Australia 1936 Ten Shillings Riddle / Sheehan R#11
Serials: D/79 608423
Front: Facing portrait of King George V
Back: Manufacturing scene
Ex Spink Auctions Sale #26 (November 1988), Lot number 2205. Described as "UNC", with a hammer price of $350 against a $250 estimate.
A superb example of this incredibly scarce note.
The Great Depression of 1929 brought about the end of the gold standard in Australia - all notes became "Legal Tender", meaning they couldn't be redeemed in gold coin at the Commonwealth Bank (the equivalent of the Reserve Bank back then).
The ten-shilling was the first "legal tender" denomination introduced into circulation (July 17th, 1933), and within a month there was an outcry - some members of the general public were confusing them with the £1 notes of the same basic design and size.
Losing ten bob then was a big deal - most people were lucky to have a job at all and it was equivalent to about half a day's wages.
To fix the problem, the government decided to print "TEN SHILLINGS" in red ink in the top, left and right borders, and they were introduced on April 13th, 1934.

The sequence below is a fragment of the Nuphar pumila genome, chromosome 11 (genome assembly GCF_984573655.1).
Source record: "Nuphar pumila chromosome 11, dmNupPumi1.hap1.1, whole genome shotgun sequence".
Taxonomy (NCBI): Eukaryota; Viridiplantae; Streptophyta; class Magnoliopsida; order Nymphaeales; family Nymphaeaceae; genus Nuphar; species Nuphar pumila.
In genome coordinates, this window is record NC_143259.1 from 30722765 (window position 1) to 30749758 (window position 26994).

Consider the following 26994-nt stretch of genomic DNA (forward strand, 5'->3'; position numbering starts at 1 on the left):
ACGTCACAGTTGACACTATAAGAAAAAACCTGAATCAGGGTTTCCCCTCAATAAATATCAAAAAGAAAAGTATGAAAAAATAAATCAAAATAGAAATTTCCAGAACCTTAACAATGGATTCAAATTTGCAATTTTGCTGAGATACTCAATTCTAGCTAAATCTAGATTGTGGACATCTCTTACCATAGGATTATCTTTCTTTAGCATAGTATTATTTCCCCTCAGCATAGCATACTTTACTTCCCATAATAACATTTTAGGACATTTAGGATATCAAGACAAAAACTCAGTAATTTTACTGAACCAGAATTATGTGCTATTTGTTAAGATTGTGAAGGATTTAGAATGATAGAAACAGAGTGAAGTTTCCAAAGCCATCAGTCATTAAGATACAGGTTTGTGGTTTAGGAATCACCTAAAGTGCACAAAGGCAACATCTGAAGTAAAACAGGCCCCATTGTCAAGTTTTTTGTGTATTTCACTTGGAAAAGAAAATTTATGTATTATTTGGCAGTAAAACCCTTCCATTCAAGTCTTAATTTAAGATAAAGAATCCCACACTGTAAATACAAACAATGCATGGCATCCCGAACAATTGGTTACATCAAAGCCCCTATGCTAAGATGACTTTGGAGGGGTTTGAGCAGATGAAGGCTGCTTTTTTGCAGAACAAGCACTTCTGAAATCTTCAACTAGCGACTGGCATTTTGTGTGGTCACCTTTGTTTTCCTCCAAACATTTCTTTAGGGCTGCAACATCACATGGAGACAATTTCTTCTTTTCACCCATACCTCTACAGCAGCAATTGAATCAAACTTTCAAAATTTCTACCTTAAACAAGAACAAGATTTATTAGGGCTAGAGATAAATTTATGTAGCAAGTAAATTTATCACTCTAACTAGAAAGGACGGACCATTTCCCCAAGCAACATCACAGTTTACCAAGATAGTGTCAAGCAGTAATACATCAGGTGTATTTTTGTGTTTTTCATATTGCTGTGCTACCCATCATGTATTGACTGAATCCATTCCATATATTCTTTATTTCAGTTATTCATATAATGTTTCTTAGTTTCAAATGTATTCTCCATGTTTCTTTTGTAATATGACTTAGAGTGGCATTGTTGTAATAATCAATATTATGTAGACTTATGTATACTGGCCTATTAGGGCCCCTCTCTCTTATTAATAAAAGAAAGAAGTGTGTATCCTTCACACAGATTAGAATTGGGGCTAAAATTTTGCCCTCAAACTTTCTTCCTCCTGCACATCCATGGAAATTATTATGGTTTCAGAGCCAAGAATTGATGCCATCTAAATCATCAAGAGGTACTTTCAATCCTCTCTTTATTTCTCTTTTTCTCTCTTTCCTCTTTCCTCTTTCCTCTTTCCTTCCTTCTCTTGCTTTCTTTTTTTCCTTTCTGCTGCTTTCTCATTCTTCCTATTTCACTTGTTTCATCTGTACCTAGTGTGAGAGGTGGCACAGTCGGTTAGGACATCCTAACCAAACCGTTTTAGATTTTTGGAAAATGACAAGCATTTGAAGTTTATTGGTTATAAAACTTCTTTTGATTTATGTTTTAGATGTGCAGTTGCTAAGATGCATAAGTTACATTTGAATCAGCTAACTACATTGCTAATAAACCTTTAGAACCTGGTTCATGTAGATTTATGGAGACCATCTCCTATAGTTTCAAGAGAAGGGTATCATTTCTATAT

This still wasn't a big enough difference for some, so the intaglio colour was changed to vivid orange in March of 1936.
Not only was the mintage of this note extremely low, but they also had such high purchasing power that most people had to spend them - they are nearly all seen in fairly low grade.
As the grade would indicate, this particular example is equal to the finest seen. It has fantastic paper quality, bold and original colours and is devoid of any flicks or folds.
My auction records indicate that this is one of just three R11's I've seen at auction in the past decade that I have graded UNC. (Check written auction records for that same period and you'll see more than that have been described by auctioneers as UNC, however, I've disagreed with several after physically examining them myself).
One of the other notes offered via auction made $9,165 via a Roxbury's auction in October 2010.
A few UNC pairs and trios were offered throughout 2008 and 2009, however, you'd have to go back much earlier than that to see another single R11 in true UNC at auction.
I believe the pre-decimal banknote market offers excellent value for money at the moment - this note is typical of the incredibly rare blue-chip items that are available at prices unseen for many years.
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